In my last article I shared how staying in the closet saved my children’s lives, and helped them grow up to be open-minded, strong young ladies. However, there’s a third person in this equation that I want to now address – my ex-wife. The person who also lost life as she knew it, began second guessing herself, and ironically ended up finding out who she really was from this experience.
By no means am I sharing this part of the story to try to absolve myself, nor to convince anyone what I did by "coming out" late in life was the right thing to do. In fact, I came out at 19 and due to loving parents who were convinced I couldn’t be gay. I went back in the closet. I went to therapy, and resolved that yes; maybe this was a passing phase. In reality it did seem that way. So I started to date women and when I met my wife, I knew we were soul mates mentally and emotionally, just not physically. However, I did make the choice to try to move forward for all the wrong reasons – to save face with family, live within societal pressures, and because I was convinced getting married would change everything. Wrong again.
Fast forward to 13 years into the marriage, I’ve come out to my wife, and from my perspective, and from things she has since shared with me, here’s what she went through, and what most spouses go through when a spouse comes out of the closet.
Typical Emotional States and Thoughts After A Spouse “Comes Out”
Betrayed – You’ve been lied to and made a mockery of. Everything you’ve been living has been a lie. The energy around this emotion is similar to finding out your spouse has been having an affair. The common question you will ask is “Why and what led you to do this?”
Anger – Similar to betrayal, this emotion has lots of tentacles that reach deep. It will manifest from different states of thought. Angry over lies and cheating. It could stem from the fear of what next, or what will others think. More often than not it will stem from a pure out right feeling of “You screwed me and I’ll show you!” As with any emotion that stems from getting even, it often doesn’t lead to anything positive for the long term. It feels right for the band-aid approach, however, in the long run, it may not provide the desired results you initially anticipate.
I caused this! – Not an uncommon thought, but so far from the truth. Most, not all, spouses in some way feel responsible for their spouse “coming out.” “I’m not good enough,” or “I wasn’t sexual enough,” or “I’m not man/woman enough for them.” Not true by any stretch of the imagination. In reality, you were something for them to want to move forward and be in a relationship with you, and not just experiment. For my, my ex-wife, as already stated was a mental and emotional soul mate. For your spouse it could be any number of things. To rid yourself of these feelings of “I caused this,” take the first big step and know that in no way, shape or form, did you cause them to be gay/lesbian. What needs to be closer examined is what else has been going on in the relationship, or in their lives that may have caused them to finally come to terms with their reality. That’s where the truth lies, not in something you did.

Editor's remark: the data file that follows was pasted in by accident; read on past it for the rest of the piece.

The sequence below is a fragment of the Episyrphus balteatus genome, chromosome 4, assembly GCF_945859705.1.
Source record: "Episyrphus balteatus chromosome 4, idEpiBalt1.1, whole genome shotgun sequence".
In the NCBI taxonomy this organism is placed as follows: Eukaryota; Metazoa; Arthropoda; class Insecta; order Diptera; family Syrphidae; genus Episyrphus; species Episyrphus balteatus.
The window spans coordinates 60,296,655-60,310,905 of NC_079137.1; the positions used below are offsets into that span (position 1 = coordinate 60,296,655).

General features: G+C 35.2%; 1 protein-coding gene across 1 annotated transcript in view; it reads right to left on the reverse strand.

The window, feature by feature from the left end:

What if I have an STD? – This is a logical and necessary question, regardless of whether your spouse just came out of the closet, or just told you they’re having an affair. Sex can be magnificent as well as messy. Regardless of how safe your spouse may have said they have played if they have been having sex outside the relationship, go get tested. Not knowing is more dangerous than knowing. There are numerous discrete testing facilities where both of you should get tested. This is not a one-partner scenario. Demand that you both get tested, and ff your spouse who just came out refuses, then it could be there is more to the story than initially shared.
Will I survive this? – You can and you will, provided that is what you set your mind to. In fact, in most cases of infidelity, lack of honesty in a relationship, or deceit, thriving rather than surviving is what can make all the difference in the world. Choosing to move past the relationship, as you knew it is a choice. Not easy at first, and it may take some time. However, you too can choose to move past and through, or to sit and mire in the victim and conflict energy of a relationship lost.
These are just a few thoughts I know that showed up as my ex-wife and I journeyed through the demise of our relationship. Again, these are just a few of the thoughts that she shared with me. However, I am pleased to say, that we both chose to make our separation, divorce, and my “coming out,” first and foremost about keeping our children the center of attention to ensure they were taken care of. Additionally, we worked on striving to thrive and not just survive.
Today, we live the modern family life. We do vacations together, celebrate birthdays and holidays as a family, and respect each other in our mutual paths of life. What more could you ask for than for anyone to have the ability to live as they are intended to live.
If you are struggling with a spouse coming out of the closet, you’re invited to download “My Spouse Just Came Out...Now What!” Also as a Your Tango reader, take advantage of the FREE initial consultation and $99 Your Tango rate for future coaching sessions. Visit www.thecomingoutcoach.com.
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